Official Inquiry Confirms That Some Held Bodies of the ‘Disappeared’
August 24, 2011
For years, Kashmiris have been lamenting their lost loved ones, their pleas ignored or dismissed as the government and army claimed that they had gone to Pakistan to become militants. But these graves suggest the possibility of mass murder. The authorities should immediately investigate each and every death.
Meenakshi Ganguly, South Asia director at Human Rights Watch

(New Delhi) – Indian authorities should immediately open an independent, transparent, and credible investigation into the unmarked graves discovered in Jammu and Kashmir state, Human Rights Watch said today. An inquiry by the police investigation team of the Jammu and Kashmir State Human Rights Commission (SHRC) has found 2,730 bodies dumped into unmarked graves in four of the state’s 14 districts. Thousands of Kashmiris have been forcibly disappeared during the last two decades of violence, their whereabouts unknown.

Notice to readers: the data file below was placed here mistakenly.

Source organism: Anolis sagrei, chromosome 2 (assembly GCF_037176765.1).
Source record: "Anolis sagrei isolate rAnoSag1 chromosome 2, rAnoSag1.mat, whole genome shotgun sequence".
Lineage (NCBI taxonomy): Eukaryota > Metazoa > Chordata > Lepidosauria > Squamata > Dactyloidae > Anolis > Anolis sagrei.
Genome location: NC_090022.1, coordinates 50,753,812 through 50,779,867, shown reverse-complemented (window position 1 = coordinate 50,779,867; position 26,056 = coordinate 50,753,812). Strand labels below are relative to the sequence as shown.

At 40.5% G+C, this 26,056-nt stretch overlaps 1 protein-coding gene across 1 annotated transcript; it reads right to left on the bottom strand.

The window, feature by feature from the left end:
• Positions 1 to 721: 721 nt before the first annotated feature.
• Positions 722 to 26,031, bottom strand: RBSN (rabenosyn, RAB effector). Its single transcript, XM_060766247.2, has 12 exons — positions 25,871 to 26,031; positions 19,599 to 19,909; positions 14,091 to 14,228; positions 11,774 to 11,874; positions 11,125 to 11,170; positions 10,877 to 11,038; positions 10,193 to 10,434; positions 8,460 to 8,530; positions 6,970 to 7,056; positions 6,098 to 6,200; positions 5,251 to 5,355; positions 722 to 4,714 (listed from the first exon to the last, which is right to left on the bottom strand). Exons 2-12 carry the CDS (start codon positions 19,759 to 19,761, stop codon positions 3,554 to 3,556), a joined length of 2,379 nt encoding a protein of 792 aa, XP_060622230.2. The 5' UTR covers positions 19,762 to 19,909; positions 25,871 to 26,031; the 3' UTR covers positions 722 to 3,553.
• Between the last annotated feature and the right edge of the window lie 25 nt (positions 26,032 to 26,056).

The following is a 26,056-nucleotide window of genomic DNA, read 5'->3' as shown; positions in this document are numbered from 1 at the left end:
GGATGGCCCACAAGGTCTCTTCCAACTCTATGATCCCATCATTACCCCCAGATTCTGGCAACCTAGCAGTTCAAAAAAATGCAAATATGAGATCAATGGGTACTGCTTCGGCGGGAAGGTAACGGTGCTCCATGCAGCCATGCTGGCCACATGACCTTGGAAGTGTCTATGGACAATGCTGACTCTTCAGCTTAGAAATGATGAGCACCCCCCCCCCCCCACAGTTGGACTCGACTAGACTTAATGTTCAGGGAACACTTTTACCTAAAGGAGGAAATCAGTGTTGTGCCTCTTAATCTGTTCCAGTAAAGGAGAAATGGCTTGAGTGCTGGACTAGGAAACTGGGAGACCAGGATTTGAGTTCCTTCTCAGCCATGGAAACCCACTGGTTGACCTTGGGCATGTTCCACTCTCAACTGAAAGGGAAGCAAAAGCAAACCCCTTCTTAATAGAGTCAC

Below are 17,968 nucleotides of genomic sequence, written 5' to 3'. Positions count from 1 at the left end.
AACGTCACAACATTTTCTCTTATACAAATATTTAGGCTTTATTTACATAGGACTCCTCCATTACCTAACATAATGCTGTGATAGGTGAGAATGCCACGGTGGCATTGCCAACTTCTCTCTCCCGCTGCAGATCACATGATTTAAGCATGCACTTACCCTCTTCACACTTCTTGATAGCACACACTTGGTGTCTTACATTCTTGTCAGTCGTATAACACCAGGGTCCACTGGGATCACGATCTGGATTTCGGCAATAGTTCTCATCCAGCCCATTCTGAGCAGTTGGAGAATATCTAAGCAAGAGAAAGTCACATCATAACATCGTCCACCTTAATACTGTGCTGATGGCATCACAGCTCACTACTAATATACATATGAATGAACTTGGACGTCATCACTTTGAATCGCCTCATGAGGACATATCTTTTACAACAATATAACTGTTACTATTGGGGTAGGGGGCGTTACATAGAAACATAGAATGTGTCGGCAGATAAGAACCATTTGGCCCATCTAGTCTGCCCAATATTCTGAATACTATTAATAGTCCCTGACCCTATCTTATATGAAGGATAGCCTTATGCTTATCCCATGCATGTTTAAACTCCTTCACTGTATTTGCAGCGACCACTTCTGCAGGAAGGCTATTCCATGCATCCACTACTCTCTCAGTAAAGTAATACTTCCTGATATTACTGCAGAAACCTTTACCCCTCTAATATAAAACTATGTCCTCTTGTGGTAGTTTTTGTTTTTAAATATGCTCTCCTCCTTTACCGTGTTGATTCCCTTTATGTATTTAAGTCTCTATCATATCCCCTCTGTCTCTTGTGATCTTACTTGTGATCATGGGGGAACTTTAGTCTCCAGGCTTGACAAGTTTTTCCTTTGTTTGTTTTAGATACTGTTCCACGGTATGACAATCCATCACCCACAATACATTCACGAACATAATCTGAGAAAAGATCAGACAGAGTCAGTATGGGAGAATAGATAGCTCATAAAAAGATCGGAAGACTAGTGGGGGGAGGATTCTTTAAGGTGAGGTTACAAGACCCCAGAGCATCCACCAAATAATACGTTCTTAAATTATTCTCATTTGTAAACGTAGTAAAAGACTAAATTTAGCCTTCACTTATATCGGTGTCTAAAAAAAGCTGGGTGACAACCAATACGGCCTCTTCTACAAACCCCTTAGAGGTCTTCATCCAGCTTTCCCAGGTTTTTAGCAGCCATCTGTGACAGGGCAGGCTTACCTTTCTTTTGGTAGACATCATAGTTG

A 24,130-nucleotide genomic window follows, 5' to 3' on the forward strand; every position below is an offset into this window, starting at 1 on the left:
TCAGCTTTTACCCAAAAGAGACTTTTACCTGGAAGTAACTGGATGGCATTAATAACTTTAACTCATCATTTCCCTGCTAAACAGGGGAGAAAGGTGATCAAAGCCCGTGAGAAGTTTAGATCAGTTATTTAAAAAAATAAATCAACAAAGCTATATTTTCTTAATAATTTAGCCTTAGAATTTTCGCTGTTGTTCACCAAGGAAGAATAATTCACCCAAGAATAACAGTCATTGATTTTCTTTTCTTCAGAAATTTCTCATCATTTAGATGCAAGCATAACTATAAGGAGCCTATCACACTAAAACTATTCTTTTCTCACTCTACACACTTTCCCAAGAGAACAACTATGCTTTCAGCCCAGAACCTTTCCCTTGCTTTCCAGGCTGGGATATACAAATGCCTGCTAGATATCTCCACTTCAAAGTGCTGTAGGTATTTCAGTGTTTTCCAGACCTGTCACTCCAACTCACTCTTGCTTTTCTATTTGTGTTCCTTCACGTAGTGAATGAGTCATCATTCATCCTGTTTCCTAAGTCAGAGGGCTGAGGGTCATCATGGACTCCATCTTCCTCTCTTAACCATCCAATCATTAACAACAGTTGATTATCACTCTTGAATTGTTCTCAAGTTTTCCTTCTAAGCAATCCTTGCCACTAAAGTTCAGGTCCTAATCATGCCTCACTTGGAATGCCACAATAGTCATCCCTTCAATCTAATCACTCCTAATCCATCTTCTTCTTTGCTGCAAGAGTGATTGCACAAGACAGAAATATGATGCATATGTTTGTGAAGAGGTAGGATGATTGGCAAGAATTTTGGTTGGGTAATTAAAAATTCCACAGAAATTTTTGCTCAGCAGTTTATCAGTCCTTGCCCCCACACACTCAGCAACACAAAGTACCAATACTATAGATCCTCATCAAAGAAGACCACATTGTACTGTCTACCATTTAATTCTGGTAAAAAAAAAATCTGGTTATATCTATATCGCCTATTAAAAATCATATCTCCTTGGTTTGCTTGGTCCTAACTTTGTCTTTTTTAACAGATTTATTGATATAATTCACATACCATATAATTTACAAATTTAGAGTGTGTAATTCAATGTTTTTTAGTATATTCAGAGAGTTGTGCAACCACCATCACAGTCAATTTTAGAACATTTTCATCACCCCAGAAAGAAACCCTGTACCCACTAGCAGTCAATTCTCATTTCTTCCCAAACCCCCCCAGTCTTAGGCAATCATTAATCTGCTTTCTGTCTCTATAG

The Enquiry Report of Unmarked Graves in North Kashmir, submitted by the investigating police team to the commission on July 2, 2011, said that the unidentified bodies had been buried in 38 sites in north Kashmir’s Baramulla, Bandipora, Handwara, and Kupwara districts. At least 574 have been identified as the bodies of local Kashmiris. The government had previously said that the graves held unidentified militants, most of them Pakistanis killed over the two decades of violence in Jammu and Kashmir whose bodies had been handed over to village authorities for burial. However, in response to commission inquiries, in March 2010 district police claimed that a total of 464 unidentified bodies had been buried in north Kashmir.